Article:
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Wait, Isn't Donald Trump Against Super PACs?

The pro-Trump Great America PAC, which is now running a television ad asking for donations, is actually a hybrid PAC.
Image: U.S. Republican presidential candidate Donald Trump speaks on stage during campaign event at Grumman Studios in Bethpage, New York
U.S. Republican presidential candidate Donald Trump speaks on stage during campaign event at Grumman Studios in Bethpage, New York April 6, 2016CARLO ALLEGRI / Reuters

This story was originally published by The Center for Public Integrity, a nonprofit, nonpartisan investigative news organization in Washington, D.C.

The Republican establishment wants to deny Donald Trump the Republican nomination for president, even though he’s the delegate leader, and a new TV ad wants to know if its viewers think that is wrong.

“Donald Trump is the true frontrunner in the presidential race,” says the boisterous narrator. “And we need you to pick up the phone and let us know your opinion.”

Dial one of the two toll-free numbers on the screen and you hear the same voice asking callers to press “1” if they agree that this is wrong. And then, the same voice asks for a donation to Great America PAC.

So who is Great America PAC?

Well, the Federal Election Commission says it’s a hybrid super PAC.

But didn’t Trump say he was opposed to super PACs?

The ad’s sponsor

Great America PAC formed in February, but under a different name: TRUMPAC.

Great America PAC is a “hybrid” political action committee, meaning that like a super PAC, it can raise and spend in unlimited amounts to advocate for or against candidates. But it also operates as a traditional PAC, collecting limited amounts of money that is sent directly to a candidate.

Hybrid PACs were born out of the 2011 federal court case Carey v. Federal Election Commission that opened the door for such groups to exist, so long as they keep separate bank accounts for the two activities.

And the treasurer of Great America PAC is Dan Backer, the conservative attorney who helped to make hybrid PACs possible.

Who’s behind it?

Backer, a conservative lawyer, is known for winning McCutcheon v. Federal Election Commission, a decision that further opened the flood gates for money flowing into elections. The decision eliminated aggregate limits for individual donors.

Also behind the group is Bill Doddridge, founder of diamond retailer The Jewelry Exchange.

Doddridge co-founded Great America PAC with tea party operative Amy Kremer. In March, they recruited Jesse Benton, a Republican operative who previously oversaw a super PAC supporting Rand Paul. Paul dropped out of the presidential race in February.

Eric Beach, also a former Paul ally, is overseeing fundraising for Great America PAC.

Money in

Doddridge and Beach are the biggest benefactors of Great America PAC, together contributing $50,000 to the group, though federal records show that Great America PAC is mostly a small-dollar operation.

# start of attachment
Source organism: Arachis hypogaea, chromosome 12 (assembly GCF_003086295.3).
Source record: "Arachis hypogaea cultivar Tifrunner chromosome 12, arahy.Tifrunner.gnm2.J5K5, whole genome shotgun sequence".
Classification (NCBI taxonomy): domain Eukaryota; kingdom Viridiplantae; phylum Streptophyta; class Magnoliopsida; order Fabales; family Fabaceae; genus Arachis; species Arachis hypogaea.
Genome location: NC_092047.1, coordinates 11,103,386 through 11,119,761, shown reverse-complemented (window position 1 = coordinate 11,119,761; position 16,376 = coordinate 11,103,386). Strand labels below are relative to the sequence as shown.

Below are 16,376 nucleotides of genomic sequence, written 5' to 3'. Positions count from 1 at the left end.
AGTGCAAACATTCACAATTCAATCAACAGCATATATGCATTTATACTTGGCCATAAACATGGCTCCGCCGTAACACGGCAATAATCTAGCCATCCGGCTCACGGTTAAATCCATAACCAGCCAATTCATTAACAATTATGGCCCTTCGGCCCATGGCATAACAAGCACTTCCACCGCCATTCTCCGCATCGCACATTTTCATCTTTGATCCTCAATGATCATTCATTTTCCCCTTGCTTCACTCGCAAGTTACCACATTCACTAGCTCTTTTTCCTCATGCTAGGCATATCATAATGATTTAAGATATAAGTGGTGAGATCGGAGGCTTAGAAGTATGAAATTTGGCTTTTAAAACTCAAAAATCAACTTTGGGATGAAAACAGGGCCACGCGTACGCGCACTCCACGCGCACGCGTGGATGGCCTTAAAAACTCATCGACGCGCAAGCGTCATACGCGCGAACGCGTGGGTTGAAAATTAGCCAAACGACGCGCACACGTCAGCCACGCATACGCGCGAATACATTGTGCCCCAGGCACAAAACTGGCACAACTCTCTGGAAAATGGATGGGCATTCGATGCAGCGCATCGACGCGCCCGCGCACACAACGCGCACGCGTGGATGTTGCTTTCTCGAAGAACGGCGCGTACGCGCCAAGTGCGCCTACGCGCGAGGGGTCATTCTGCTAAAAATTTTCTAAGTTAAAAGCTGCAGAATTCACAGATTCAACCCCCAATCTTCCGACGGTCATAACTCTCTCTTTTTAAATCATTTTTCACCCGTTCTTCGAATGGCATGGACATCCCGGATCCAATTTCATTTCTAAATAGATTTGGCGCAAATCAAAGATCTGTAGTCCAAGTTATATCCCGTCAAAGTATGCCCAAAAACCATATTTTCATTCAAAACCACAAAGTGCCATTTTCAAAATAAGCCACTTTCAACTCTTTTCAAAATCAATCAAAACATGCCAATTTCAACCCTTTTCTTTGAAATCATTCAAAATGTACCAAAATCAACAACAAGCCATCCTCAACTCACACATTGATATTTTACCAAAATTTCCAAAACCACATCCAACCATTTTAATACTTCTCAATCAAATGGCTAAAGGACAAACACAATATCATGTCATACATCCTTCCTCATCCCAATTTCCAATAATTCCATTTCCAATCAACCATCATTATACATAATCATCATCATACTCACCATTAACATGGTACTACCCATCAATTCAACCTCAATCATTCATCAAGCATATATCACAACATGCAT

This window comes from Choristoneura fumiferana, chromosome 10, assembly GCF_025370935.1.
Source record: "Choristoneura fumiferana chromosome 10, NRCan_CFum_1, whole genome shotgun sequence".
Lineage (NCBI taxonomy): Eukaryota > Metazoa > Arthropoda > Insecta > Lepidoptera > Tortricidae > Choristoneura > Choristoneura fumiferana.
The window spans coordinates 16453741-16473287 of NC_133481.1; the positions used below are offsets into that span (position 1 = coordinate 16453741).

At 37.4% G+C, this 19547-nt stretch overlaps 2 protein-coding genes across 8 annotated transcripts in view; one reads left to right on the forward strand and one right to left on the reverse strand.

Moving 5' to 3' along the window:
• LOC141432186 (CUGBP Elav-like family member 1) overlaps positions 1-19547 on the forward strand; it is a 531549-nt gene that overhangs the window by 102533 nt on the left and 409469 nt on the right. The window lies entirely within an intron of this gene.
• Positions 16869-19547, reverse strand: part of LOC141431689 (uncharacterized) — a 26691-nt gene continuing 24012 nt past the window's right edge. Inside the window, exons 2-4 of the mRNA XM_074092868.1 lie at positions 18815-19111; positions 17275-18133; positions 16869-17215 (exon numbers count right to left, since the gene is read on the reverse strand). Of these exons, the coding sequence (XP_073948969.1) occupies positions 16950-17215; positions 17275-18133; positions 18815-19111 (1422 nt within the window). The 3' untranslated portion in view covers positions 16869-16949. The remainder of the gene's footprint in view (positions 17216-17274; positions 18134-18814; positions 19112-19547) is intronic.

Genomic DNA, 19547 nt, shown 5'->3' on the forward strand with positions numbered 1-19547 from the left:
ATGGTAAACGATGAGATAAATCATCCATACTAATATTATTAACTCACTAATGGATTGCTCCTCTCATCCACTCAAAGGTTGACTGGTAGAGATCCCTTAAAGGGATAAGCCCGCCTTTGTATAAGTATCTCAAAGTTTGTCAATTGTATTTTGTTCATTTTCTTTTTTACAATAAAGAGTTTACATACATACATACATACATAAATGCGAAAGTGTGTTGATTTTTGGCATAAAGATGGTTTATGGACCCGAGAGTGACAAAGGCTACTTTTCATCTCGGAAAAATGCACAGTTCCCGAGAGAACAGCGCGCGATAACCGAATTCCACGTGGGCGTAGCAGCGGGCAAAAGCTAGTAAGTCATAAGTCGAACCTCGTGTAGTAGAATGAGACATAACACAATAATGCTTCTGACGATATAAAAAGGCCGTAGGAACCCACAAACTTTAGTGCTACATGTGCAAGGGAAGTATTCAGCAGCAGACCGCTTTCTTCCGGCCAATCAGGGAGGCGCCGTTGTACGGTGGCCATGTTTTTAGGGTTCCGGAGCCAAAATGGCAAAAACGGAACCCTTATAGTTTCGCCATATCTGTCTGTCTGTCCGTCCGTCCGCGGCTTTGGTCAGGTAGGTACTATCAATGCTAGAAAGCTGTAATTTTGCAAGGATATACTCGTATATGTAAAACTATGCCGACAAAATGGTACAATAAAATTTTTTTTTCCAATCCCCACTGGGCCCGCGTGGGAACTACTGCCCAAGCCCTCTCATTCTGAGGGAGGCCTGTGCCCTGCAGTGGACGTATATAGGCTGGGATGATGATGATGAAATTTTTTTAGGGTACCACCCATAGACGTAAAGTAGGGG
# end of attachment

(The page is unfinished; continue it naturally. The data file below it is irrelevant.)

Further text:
Out of its 825 disclosed contributions through February, nearly 98 percent were in the amount of $5. In March, Great America PAC solicited donations via email, using Trump’s trademarked “Make America Great Again” slogan. A portion of the donations would be forwarded to the campaign.

Great America PAC forwarded about $3,300 to the official Trump campaign through February, according to its most recent FEC report.

Great America PAC raised roughly a total $73,000 through the end of February, but if its reported TV buys are any indicator, it raised at least $1 million since.

Image: Republican presidential candidate Donald Trump
Republican presidential candidate Donald Trump on April 5, 2016 in Wauwatosa, Wisconsin.Scott Olson / Getty Images

Money out

Great America PAC has reported spending about $1.1 million on expenditures such as TV ads, radio spots and email list rentals, according to FEC filings. The ad is airing primarily on satellite and cable stations, according to the group.

Why it matters

Trump frequently talks on the campaign trail about how much he dislikes super PACs, calling them “a disaster" and “very corrupt” during a Republican debate hosted by CNN in March.

“And frankly, I know the system better than anybody else and I'm the only one up here that's going to be able to fix that system because that system is wrong,” Trump added.

Though not closely linked with Trump, Great America PAC has emerged as the most moneyed super PAC complementing his efforts. Trump previously disavowed super PACs supporting him, though he has yet to do the same for Great America PAC.

Great America PAC’s efforts also come at a time when the self-described “self-funding candidate” is being targeted in attack ads fueled by super PACs and “dark money” organizations. Just before Florida’s primary in March, a band of outside groups paid for more than 4,300 TV ads attacking Trump.

Whether Trump has changed his tune on super PACs is uncertain. Trump campaign spokeswoman Hope Hicks did not respond to requests for comment from the Center for Public Integrity.

The Center for Public Integrity is a non-partisan, Washington, D.C.-based news organization dedicated to producing original investigative journalism on issues of public concern.